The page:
When it comes to benefit events, unknown variables come with the territory. You can’t know for sure if you’ll reach your fundraising goals, get bids in the live auction, smoothly execute the night’s agenda and more.
However, if low bids, sloppy mistakes or an unenthusiastic audience seem like worst case scenarios – you’ll want to read on.
Ever considered the consequences of holding an unauthorized raffle? What if a donor gets injured on the golf course? How about the illegal or irresponsible sale of alcohol at the annual gala?
We don’t like to think about these “what if’s”, but legal troubles cause much more than a one-time revenue hit – they can put good nonprofits in financial jeopardy.
Fortunately, a little preparation now can spare you major headache down the road. To gain insight, we sat down with Mary Tovella-Dowling, an attorney at For Purpose Law Group in San Diego, Calif., for a recent episode of Winspire’s podcast Events with Benefits.
Tovella-Dowling offers invaluable, money-saving preventive measures for charities to take before getting into hot water due to disputes or accidents. Learn why and how to…
- Seek legal advice
- Comply with local, state and federal laws
- Properly insure events (and volunteers)
- Serve alcohol responsibly
- Protect yourself with corporate sponsorship contracts
- Register raffles, big and small
…and more! Learn the actions to take now, to protect your nonprofit’s sustainability for years to come.
Safeguard 1: Legal counsel.
As a Winspire News reader, we know you have a huge heart for furthering important causes. Registration requirements for a raffle might seem like minutiae. Wouldn’t it be nice if legal entities took it easy or looked the other way for charities?
“One of the biggest misconceptions nonprofits have is that they’re not operating like any for-profit business, and as a result aren’t subject to the same scrutiny of laws. That’s simply not true,” asserts Tovella-Dowling.
Talk about the need for charities to “think like a business!”
We live in a litigious world. Make sure your nonprofit is aware of everything you need to do to comply with state, federal and local laws in regards to fundraising events.
Seek legal oversight from either in-house lawyers or general counsel, who can help your event obtain proper permits, insurance policies and contracts (more on these below), and protect yourself from potential legal pitfalls.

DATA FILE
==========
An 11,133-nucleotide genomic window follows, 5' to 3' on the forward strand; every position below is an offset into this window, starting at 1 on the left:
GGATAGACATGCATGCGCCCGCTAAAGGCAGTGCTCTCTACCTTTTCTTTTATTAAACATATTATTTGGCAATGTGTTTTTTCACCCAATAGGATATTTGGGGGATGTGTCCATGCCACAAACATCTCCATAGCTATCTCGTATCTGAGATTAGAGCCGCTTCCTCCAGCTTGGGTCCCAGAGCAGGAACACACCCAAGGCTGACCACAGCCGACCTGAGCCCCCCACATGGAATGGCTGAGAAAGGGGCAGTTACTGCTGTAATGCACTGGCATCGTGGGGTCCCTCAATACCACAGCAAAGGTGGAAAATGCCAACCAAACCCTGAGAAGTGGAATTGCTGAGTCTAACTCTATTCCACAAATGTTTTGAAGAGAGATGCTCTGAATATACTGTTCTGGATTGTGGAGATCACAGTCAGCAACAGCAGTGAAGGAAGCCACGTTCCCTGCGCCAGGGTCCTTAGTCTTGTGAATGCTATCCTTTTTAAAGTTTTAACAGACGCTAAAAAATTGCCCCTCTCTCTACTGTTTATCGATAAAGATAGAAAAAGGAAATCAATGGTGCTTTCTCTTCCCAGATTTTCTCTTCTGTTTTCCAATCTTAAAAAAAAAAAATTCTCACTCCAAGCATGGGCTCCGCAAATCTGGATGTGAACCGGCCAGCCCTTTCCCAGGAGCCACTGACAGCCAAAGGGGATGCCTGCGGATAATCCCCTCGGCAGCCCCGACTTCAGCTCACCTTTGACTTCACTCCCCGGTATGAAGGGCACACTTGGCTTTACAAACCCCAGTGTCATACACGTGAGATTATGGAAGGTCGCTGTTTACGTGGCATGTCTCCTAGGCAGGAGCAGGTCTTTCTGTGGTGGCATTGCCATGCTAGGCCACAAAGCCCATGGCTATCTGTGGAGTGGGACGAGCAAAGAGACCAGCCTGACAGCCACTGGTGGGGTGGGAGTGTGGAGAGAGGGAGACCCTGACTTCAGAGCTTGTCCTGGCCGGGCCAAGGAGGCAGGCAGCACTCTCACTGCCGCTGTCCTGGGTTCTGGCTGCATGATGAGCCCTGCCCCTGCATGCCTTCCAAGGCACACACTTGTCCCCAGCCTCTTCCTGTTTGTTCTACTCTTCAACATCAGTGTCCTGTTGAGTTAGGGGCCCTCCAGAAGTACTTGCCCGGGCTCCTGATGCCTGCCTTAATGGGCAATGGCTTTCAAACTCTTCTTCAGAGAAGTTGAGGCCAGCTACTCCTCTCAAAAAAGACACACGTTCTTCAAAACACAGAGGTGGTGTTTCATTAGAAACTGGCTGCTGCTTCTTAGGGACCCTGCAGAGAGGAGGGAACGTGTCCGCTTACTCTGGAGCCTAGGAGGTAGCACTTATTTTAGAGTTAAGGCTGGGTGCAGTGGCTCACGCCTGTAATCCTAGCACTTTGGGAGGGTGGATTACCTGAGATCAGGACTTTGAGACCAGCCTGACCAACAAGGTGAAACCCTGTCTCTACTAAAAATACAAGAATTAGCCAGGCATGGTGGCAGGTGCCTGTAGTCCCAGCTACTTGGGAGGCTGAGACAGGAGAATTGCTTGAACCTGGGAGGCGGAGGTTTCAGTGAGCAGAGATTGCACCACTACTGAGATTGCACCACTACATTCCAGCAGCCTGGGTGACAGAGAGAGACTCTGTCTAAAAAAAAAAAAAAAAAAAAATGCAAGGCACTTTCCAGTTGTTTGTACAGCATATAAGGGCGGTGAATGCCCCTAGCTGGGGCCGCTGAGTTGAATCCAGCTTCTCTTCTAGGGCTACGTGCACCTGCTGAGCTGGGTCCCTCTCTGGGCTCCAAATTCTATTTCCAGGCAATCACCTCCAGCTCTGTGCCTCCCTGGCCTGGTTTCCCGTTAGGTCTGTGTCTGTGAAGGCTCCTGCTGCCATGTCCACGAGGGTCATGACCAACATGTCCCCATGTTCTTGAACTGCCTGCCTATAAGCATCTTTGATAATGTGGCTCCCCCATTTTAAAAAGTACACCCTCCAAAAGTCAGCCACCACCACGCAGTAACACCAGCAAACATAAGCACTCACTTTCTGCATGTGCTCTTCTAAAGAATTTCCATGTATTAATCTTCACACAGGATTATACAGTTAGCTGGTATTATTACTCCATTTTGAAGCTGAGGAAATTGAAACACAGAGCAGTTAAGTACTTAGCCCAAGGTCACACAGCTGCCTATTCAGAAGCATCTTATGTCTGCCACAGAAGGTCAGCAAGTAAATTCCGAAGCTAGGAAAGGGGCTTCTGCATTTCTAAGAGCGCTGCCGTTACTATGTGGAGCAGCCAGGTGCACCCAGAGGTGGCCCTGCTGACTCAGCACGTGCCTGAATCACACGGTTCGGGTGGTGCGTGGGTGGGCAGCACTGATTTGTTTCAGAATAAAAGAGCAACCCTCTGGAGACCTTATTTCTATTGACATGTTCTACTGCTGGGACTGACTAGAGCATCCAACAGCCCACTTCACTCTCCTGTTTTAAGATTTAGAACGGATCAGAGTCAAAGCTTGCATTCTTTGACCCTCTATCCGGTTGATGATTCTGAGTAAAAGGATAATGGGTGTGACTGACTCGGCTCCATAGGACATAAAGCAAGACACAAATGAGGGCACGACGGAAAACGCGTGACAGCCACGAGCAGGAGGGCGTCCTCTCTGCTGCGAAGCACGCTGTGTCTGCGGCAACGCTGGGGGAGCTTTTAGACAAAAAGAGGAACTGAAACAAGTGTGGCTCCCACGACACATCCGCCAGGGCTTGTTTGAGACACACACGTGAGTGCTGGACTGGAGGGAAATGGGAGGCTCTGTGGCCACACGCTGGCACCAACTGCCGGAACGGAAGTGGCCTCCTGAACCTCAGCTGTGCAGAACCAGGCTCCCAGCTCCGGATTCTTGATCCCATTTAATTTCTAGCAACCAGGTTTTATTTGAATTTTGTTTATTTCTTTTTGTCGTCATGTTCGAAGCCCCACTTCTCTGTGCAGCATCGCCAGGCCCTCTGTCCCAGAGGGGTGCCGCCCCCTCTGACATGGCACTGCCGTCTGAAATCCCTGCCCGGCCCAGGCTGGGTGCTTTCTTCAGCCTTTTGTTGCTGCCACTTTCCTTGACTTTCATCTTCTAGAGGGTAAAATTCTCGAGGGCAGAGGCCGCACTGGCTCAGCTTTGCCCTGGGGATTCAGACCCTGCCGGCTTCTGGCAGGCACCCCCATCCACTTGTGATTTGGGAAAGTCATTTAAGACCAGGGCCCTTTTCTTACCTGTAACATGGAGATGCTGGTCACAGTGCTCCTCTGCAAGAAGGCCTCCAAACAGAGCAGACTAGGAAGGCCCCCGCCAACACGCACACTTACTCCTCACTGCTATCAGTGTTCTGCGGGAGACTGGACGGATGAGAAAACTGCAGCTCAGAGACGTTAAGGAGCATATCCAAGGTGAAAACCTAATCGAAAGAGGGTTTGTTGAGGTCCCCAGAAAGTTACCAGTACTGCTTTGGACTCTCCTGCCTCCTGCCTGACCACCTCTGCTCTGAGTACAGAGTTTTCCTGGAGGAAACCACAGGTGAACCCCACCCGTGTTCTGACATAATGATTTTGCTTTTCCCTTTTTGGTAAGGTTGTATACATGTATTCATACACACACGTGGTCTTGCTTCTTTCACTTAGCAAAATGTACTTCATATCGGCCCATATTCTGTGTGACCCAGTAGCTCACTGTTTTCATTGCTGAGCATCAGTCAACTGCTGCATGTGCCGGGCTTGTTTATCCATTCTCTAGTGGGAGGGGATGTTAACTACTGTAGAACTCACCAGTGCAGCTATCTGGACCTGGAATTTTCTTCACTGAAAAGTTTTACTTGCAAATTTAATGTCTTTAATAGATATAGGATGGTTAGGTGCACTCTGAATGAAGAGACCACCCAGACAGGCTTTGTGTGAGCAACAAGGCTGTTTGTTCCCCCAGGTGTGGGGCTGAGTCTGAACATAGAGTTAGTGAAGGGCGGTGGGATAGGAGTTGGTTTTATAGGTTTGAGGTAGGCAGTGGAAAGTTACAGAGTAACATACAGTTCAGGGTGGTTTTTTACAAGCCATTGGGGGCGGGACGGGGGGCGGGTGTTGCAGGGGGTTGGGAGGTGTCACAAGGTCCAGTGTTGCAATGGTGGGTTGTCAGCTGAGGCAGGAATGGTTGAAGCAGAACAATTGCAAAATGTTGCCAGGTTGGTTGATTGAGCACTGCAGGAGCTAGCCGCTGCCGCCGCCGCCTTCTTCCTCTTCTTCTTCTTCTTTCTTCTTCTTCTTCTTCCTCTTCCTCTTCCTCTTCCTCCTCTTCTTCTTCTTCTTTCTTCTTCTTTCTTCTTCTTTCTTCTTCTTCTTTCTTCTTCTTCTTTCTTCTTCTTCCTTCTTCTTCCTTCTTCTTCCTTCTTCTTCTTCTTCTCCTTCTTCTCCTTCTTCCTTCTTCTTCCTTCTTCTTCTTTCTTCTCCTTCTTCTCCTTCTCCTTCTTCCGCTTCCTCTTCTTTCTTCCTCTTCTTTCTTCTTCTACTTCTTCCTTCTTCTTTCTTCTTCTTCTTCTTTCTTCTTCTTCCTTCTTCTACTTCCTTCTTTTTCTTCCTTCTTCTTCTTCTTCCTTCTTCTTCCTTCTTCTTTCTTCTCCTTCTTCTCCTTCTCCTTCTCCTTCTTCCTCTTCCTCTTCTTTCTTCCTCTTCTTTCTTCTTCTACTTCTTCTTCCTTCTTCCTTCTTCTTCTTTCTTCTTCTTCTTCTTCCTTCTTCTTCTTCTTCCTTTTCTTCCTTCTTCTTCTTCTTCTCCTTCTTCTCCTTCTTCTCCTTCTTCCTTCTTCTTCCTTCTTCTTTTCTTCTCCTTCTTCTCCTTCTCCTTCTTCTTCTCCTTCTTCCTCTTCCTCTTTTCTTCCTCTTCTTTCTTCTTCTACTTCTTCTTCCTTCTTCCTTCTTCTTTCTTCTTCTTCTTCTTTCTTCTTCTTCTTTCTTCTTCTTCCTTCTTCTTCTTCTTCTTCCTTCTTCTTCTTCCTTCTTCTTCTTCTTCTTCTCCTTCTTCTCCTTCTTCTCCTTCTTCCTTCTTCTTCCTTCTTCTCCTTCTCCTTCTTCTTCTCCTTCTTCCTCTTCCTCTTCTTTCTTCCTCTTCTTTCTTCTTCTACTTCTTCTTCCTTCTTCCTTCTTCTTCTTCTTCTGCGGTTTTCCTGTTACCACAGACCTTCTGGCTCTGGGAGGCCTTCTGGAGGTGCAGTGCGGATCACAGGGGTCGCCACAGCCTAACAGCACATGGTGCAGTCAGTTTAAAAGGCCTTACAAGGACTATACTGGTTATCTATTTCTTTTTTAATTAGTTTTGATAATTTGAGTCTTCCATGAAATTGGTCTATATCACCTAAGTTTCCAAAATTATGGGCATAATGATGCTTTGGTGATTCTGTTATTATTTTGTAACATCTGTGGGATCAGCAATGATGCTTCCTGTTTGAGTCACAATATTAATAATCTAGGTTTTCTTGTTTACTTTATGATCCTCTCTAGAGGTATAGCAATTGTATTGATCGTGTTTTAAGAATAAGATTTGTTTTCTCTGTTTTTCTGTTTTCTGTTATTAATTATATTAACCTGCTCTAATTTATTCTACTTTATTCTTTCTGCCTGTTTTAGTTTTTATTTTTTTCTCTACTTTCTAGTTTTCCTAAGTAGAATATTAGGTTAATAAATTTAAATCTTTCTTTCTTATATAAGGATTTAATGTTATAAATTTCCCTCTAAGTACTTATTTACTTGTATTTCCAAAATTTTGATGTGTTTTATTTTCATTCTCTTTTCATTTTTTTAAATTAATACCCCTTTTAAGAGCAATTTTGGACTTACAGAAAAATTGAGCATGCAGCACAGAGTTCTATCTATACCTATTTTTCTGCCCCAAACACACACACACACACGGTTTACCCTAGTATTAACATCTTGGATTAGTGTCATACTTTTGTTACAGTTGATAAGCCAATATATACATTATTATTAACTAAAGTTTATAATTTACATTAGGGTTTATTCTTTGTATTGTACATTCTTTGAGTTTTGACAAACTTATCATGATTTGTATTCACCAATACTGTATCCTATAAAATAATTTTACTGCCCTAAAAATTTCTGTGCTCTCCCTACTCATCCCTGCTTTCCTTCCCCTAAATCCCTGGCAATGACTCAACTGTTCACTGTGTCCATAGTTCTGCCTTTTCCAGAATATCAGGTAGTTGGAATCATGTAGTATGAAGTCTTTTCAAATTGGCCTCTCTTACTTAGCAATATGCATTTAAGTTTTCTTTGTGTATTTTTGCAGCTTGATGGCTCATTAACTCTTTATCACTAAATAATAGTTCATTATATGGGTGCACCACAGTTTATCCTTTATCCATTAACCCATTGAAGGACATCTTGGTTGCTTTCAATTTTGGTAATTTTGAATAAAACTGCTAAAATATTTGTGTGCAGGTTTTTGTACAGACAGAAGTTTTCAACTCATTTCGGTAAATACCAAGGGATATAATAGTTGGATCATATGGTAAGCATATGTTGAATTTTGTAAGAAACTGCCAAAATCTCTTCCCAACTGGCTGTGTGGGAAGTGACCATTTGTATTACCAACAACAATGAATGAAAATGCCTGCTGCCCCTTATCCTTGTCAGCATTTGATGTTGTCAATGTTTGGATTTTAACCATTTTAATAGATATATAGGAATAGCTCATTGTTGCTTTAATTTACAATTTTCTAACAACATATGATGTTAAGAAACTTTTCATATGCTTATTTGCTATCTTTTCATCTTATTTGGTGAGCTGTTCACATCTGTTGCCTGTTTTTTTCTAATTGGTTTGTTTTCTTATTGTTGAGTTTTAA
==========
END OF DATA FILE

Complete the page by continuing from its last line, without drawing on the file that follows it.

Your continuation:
It’s much easier to stay out of hot water than get out of it. Your first step to avoiding future litigation is to get ducks in a row well in advance.
Safeguard 2: State-specific counsel.
“You may have to check with your state’s attorney general, IRS, state tax board, or a department overseeing the general trust, like the Secretary of State,” Tovella-Dowling says.
Find out what the requirements are for reporting and registering events. What are the deadlines? Do you have to file any kind of follow-up paperwork to show how much money you made and how it will be used? Are you compensating individuals that are carrying out the event, like a raffle?
These are considerations a nonprofit needs in the back of their head when planning their event.
Safeguard 3: Event insurance riders.
“If I could give listeners any one piece of free legal advice, it would be, make sure you have an insurance policy,” Tovella-Dowling says.
“So many times I have clients come to me after a fundraising event, and someone from the general public came and fell at the event, or some other injury, or dispute. Trying to defend a lawsuit of something that happened at that event will drain the assets of the nonprofit itself,” Tovella-Dowling cautions.
To avoid this, make sure you have a general commerical liability policy that can cover any unfortunate accident that happens at the event. These are called insurance policy riders, or add-on provisions to basic policies that provide additional benefits specific to your situation.
Safeguard 4: Volunteer insurance riders.
Another insurance policy rider you’ll want to include is coverage for volunteers.
“As you know, nonprofit fundraising events are primarily run by volunteers, so you want to make sure your policy covers any of the acts of the volunteers during your event, Tovella-Dowling advises.
Safeguard 5: Adequate coverage.
Wondering if the costs related to obtaining insurance are prohibitive to your event?
The actual cost depends on nature and size of your organization, says Tovella-Dowling. If you’re a small startup organization, you can get a very good solid commerical policy for under $2,000 a year.
As your organization grows, programs expand and you take on more staff members, you have to think about adding more and more riders onto your policy (like insuring directors and officers).
The growth of your coverage does add additional expenses, but like most insurance policies, the cost ends up being a pittance compared to what could happen without them.
Safeguard 6. Corporate sponsorship contracts.